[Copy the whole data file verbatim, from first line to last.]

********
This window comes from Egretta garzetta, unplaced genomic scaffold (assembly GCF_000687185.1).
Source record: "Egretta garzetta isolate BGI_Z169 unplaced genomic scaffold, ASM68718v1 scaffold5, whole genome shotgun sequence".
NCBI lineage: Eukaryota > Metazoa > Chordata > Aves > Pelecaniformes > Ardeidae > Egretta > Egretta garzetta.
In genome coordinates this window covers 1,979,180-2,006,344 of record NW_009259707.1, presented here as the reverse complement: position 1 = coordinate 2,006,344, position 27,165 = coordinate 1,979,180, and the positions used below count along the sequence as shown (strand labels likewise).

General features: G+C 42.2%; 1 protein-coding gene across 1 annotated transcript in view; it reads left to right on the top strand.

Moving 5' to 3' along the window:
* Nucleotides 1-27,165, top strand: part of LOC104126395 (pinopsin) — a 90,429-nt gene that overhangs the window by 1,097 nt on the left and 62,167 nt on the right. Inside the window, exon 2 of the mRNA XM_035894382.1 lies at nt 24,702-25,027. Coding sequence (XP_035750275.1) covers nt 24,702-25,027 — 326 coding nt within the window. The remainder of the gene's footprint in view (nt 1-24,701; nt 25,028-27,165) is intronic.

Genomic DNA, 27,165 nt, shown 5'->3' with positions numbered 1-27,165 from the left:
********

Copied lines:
This window comes from Egretta garzetta, unplaced genomic scaffold (assembly GCF_000687185.1).
Source record: "Egretta garzetta isolate BGI_Z169 unplaced genomic scaffold, ASM68718v1 scaffold5, whole genome shotgun sequence".
NCBI lineage: Eukaryota > Metazoa > Chordata > Aves > Pelecaniformes > Ardeidae > Egretta > Egretta garzetta.
In genome coordinates this window covers 1,979,180-2,006,344 of record NW_009259707.1, presented here as the reverse complement: position 1 = coordinate 2,006,344, position 27,165 = coordinate 1,979,180, and the positions used below count along the sequence as shown (strand labels likewise).

General features: G+C 42.2%; 1 protein-coding gene across 1 annotated transcript in view; it reads left to right on the top strand.

Moving 5' to 3' along the window:
* Nucleotides 1-27,165, top strand: part of LOC104126395 (pinopsin) — a 90,429-nt gene that overhangs the window by 1,097 nt on the left and 62,167 nt on the right. Inside the window, exon 2 of the mRNA XM_035894382.1 lies at nt 24,702-25,027. Coding sequence (XP_035750275.1) covers nt 24,702-25,027 — 326 coding nt within the window. The remainder of the gene's footprint in view (nt 1-24,701; nt 25,028-27,165) is intronic.

Genomic DNA, 27,165 nt, shown 5'->3' with positions numbered 1-27,165 from the left: